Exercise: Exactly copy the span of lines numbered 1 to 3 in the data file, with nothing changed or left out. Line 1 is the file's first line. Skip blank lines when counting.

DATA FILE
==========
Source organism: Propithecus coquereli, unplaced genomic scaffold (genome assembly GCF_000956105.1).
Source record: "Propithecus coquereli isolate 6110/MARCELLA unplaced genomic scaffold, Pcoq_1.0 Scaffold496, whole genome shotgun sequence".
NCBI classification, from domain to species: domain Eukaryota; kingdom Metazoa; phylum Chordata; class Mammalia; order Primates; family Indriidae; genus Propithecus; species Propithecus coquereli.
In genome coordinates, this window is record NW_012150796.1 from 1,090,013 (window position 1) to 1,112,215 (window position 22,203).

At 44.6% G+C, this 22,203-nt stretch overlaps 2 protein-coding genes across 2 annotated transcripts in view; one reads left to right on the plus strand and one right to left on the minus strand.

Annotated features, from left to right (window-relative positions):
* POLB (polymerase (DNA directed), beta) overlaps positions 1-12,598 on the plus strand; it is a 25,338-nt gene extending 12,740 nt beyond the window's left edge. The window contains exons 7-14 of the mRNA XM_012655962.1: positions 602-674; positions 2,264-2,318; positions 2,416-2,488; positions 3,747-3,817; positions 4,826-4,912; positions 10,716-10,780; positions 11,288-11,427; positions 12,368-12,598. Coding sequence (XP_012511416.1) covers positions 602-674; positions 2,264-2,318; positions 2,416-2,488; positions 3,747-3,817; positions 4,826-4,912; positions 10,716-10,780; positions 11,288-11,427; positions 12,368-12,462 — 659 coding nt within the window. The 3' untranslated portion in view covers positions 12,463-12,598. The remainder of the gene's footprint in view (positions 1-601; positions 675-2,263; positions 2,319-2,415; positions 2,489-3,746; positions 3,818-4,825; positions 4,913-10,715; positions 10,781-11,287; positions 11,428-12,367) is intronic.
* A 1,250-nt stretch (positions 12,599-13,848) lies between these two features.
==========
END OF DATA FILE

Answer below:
Source organism: Propithecus coquereli, unplaced genomic scaffold (genome assembly GCF_000956105.1).
Source record: "Propithecus coquereli isolate 6110/MARCELLA unplaced genomic scaffold, Pcoq_1.0 Scaffold496, whole genome shotgun sequence".
NCBI classification, from domain to species: domain Eukaryota; kingdom Metazoa; phylum Chordata; class Mammalia; order Primates; family Indriidae; genus Propithecus; species Propithecus coquereli.